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CHAPTER 4: CONCLUSION

 

This study examined isoprene SOA tracers in PM2.5 samples collected at the BHM

ground site during the 2013 SOAS campaign. Our analysis reveals the complexity of and

potential multitude of chemical pathways that lead to isoprene SOA formation. Analysis, to

date, of SOAS campaign sites including CTR, BHM, and LRK offer insights into the factors

that influence SOA formation in rural and urban environments in the southeastern US. A

summary of SOA tracers from these sites is shown in Table 5. A comparison of tracer

abundance reveals a stark contrast between trends in both high- and low-NOx isoprene SOA

products that may be explained by anthropogenic influences. Out of the three 2013 SOAS

ground sites that collected and chemically analyzed PM2.5 samples for isoprene-derived SOA

tracers, BHM exhibited the highest abundance of 2-methyltetrols, as well as the highest

contribution of 2-methyltetrols to total quantified tracers. The unique correlation between O3

and isoprene-derived SOA tracers observed at the BHM site suggests a greater role for O3 in

SOA formation. O3 may explain the divergence in BHM’s ratio of 2-methyltetrols to

C5-alkene-triols relative to measurements from CTR and LRK. This result may provide evidence

to support the recent work by Riva et al.48

demonstrating the potential role of O3 in

generating isoprene-derived SOA besides only through reactive uptake of IEPOX onto acidic

aerosol. Future chamber experiments examining the relative potential for SOA formation

from isoprene via both ozonolysis and IEPOX uptake may elucidate which chemical

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NOx. SOA products in the high-NOx regime exhibit a similar contrast from rural field

measurements, with 2-MG being the dominant high-NOx tracer over its related OS. A high

correlation between O3 and MAE/HMML-derived SOA tracers may suggest a greater role for

O3 in the formation of high-NOx SOA products, especially at the local level in urban areas,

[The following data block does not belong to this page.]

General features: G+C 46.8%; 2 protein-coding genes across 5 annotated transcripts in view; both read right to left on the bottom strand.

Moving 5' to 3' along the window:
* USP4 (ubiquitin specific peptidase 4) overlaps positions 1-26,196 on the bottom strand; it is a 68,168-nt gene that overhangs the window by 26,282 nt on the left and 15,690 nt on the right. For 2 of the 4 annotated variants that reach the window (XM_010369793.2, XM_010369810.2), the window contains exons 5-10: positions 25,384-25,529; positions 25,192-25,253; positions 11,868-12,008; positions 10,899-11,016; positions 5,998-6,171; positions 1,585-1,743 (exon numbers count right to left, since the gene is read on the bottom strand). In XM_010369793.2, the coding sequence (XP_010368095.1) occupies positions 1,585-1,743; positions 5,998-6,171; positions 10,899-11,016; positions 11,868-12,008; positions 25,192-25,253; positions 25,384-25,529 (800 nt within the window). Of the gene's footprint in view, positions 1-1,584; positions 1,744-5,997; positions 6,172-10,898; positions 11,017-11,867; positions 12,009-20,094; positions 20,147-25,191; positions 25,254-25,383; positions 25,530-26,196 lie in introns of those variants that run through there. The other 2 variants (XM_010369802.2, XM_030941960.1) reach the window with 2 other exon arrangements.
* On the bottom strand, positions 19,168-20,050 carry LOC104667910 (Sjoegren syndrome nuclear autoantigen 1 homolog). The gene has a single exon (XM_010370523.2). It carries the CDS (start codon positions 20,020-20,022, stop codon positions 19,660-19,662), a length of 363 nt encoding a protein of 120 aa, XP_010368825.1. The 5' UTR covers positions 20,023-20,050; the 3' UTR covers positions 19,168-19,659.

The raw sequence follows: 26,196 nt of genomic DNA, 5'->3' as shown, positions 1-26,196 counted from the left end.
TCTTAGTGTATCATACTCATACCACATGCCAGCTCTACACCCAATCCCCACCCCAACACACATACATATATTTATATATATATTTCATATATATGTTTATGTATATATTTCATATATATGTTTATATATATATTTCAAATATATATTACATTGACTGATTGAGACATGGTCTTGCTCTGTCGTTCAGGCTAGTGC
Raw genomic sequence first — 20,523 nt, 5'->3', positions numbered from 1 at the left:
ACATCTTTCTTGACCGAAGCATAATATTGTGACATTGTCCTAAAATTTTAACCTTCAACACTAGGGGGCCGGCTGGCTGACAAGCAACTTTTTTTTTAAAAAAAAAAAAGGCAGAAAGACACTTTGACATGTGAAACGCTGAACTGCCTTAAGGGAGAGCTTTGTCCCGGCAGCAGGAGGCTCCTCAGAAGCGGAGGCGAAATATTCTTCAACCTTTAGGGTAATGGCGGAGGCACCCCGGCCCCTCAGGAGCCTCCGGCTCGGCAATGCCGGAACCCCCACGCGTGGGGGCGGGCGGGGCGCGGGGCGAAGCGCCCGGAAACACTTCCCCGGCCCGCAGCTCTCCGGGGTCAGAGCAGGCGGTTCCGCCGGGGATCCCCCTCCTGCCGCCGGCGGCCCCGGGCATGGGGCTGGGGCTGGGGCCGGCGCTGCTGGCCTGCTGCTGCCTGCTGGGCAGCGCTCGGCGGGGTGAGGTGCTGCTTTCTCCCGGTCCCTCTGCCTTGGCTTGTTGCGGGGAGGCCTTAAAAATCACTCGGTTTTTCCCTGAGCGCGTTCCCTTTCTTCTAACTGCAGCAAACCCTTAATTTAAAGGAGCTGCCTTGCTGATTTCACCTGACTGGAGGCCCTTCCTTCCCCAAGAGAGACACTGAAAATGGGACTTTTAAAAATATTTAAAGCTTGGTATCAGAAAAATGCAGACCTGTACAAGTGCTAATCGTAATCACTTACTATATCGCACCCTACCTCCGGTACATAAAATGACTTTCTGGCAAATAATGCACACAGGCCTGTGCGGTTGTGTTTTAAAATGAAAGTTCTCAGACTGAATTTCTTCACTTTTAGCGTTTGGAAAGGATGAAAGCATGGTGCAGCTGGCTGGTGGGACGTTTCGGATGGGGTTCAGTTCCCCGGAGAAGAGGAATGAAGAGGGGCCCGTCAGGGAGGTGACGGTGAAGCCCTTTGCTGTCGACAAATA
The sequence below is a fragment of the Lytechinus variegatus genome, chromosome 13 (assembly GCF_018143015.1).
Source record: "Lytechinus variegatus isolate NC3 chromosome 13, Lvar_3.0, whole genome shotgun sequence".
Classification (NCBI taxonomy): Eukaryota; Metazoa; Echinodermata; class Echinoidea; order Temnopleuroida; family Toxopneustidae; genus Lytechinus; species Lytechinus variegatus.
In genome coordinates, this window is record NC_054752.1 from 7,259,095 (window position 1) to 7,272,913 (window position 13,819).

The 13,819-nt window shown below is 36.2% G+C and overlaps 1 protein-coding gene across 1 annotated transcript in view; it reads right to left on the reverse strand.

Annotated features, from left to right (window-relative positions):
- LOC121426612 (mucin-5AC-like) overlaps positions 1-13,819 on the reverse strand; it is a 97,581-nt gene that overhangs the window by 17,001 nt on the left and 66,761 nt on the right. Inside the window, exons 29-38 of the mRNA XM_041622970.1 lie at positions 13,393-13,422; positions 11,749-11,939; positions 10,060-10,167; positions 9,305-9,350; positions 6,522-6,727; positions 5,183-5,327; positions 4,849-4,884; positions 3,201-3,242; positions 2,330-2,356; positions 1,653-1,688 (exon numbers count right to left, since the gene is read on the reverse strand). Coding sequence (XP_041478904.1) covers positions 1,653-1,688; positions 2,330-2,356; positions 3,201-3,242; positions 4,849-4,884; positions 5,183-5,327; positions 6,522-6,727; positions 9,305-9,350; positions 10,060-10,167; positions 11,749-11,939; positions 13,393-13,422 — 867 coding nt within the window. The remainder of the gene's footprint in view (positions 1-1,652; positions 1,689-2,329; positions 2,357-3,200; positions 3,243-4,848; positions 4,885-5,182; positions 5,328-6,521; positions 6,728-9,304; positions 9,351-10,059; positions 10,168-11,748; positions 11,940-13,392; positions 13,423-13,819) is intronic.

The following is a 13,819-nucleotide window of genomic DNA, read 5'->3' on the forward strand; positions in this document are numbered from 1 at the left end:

where O3 is abundant. In addition, a correlation between nighttime nitrate production and

2-MG at night suggests ozonolysis may be a source of SOA at night. These results also provide

new insights into the previously proposed high-NOx pathway of isoprene-SOA formation.

The lack of association of MAE/HMML-derived SOA tracers with anthropogenic NOx

further suggests a gap in our current understanding regarding the formation of 2-MG and

related OS. Future laboratory studies should elaborate on the phenomena observed here by

testing the potential for MAE/HMML-derived SOA under dark and light conditions, as well

as exploring additional pathways for SOA formation outside of the current NOx-dependent

understanding, especially via ozonolysis. Recent work has demonstrated that pathways

leading to isoprene-SOA products may be more complex than previously thought.25

Together,

the results presented here demonstrate an enhancement of isoprene SOA loadings in the

presence of anthropogenic pollutants (e.g. O3 and NOx). Additional laboratory studies such as

those suggested above may do much to improve our understanding of SOA formation

mechanisms and how anthropogenic influences might enhance it; this can help to inform how

existing air quality models, such as the EPA CMAQ model, can be improved. Prior work has

already started to add new information on the chemistry of isoprene SOA formation into the

EPA CMAQ model, as recently demonstrated in Pye et al.35

Understanding of these chemical

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enhancement of isoprene SOA formation by anthropogenic pollutants (i.e., acidified sulfate

aerosol, NOx, and O3).

Table 5. Summary of isoprene-SOA tracers from the three SOAS ground sites at Centerville, AL, Birmingham, AL, and Look Rock, TN.

Mean (ng m-3)

Max (ng m-3)

Average amount detected tracers (%) Mean (ng m-3)

Max (ng m-3)

Average amount detected tracers (%) Mean (ng m-3)

Max (ng m-3)

Average amount detected tracers

(%) Isoprene high-NOx SOA tracers

(MAE/HMML-SOA)

MAE/HMML-derived organosulfate 10.2 43.1 1.30% 7.2 35.7 1.10% 8.2 57.3 1.80%

2-methylglyceric acid 5.1 34.7 0.70% 10.4 43.8 1.66% 7.5 36.7 1.60% Isoprene Low-NOx SOA tracers

(IEPOX-SOA)

IEPOX-derived organosulfates 207.1 755.3 26.80% 164.5 865.1 24.31% 139.2 835.3 30.30%

IEPOX-derived dimer organosulfate 0.7 3.2 0.10% 0.04 2.2 0.003% 1.1 10.3 0.20%

trans-3-MeTHF-3,4-diol 0 0 0.00% 8.6 137.6 1.01% 2.7 18.8 0.60%

cis-3-MeTHF-3,4-diol 0.2 4.8 0.00% 6.8 98.9 1.02% 1.7 5.7 0.40%

2-methylthreitol 73.7 261.2 9.50% 107.3 388.8 15.83% 42.4 329.8 9.20%

2-methylerythritol 204.8 676.4 26.50% 266.7 1048.9 37.91% 120.7 1269.7 26.30%

(Z)-2-methylbut-3-ene-1,2,4-triol 50.7 350.2 6.60% 37.3 287.8 4.10% 29.1 260 6.10%

2-methylbut-3-ene-1,2,3-triol 26.1 149.5 3.40% 23.4 260.6 2.46% 16.5 162.5 3.60%

(E)-2-methylbut-3-ene-1,2,4-triol 137.3 734.3 17.80% 109.0 878.4 12.34% 98.8 1127 21.50% SOA tracers

CTR BHM LRK